makes its determination possible even by less sensitive analytical methods

3. Better evaluation of the performance of controlled release
formulation is possible

4. Small inter-subject variability is observed which allows
use of fewer subjects

5. Nonlinearity in pharmacokinetics, if present, can be
easily detected.

Single dose

• Very common & easy

• Less exposure to drug & less tedious

• Difficult to predict steady state

Multiple dose

• Difficult to control

• More exposure to drug & tedious

• Time consuming

volunteer – healthy subject vs. patients

Female volunteers are used only ideally, the bioavailability
study should be carried out in patients for whom the drug is intended to be


Patient is benefited from the study

Reflects better therapeutic efficacy of drug

Drug absorption pattern in disease state can be evaluated

Avoids the ethical quandary of administering drug to healthy
subjects when oral contraceptives are to be tested

No. of subject- extent of inter- subject variability –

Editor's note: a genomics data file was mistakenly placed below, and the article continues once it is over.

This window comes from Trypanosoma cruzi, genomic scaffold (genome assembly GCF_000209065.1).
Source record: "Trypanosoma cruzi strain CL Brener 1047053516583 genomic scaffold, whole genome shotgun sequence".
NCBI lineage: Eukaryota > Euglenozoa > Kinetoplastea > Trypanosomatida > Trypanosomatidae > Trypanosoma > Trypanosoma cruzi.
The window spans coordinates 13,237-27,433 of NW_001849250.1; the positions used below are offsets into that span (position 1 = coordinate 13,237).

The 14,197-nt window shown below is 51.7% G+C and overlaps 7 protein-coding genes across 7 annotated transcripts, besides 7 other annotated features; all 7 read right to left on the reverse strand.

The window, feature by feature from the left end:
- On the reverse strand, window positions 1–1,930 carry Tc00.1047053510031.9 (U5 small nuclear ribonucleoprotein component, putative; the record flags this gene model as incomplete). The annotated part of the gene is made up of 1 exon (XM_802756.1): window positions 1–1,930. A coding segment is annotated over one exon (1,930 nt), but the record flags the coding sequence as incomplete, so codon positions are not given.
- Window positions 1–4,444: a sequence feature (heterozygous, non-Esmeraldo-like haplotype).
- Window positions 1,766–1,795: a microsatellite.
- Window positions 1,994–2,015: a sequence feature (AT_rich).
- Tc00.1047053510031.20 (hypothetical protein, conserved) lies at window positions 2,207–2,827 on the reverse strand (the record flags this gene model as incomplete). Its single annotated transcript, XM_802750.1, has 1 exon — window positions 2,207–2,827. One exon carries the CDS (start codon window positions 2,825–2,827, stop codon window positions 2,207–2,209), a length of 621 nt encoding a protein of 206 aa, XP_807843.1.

minimum required to obtain reliable data

They must be informed about the importance of study,
conditions to be followed and possible hazards if any. Medical examination
should be performed

Drug washout period for minimum of ten biological half-lives
must be allowed for between two studies in same subject.

Measurement of Bioavailability

methods (Indirect)

Plasma level time studies

Urinary excretion studies

methods (Direct)

Acute pharmacological response

Therapeutic response

level time studies

• Plasma level time studies or the plasma concentration – time
curve or blood level curve.

• A direct relationship exists concentration of drug at the
site of action & concentration of drug in the plasma.

• Serial blood samples are taken after drug administration
& analyzed for drug concentration.

• A typical blood level curve obtained after oral administration
of drug.

• Three parameters of plasma level-time studies considered
important for determining bioavailability are:

Cmax – gives an
indication whether drug is sufficiently absorbed systematically to provide
therapeutic response.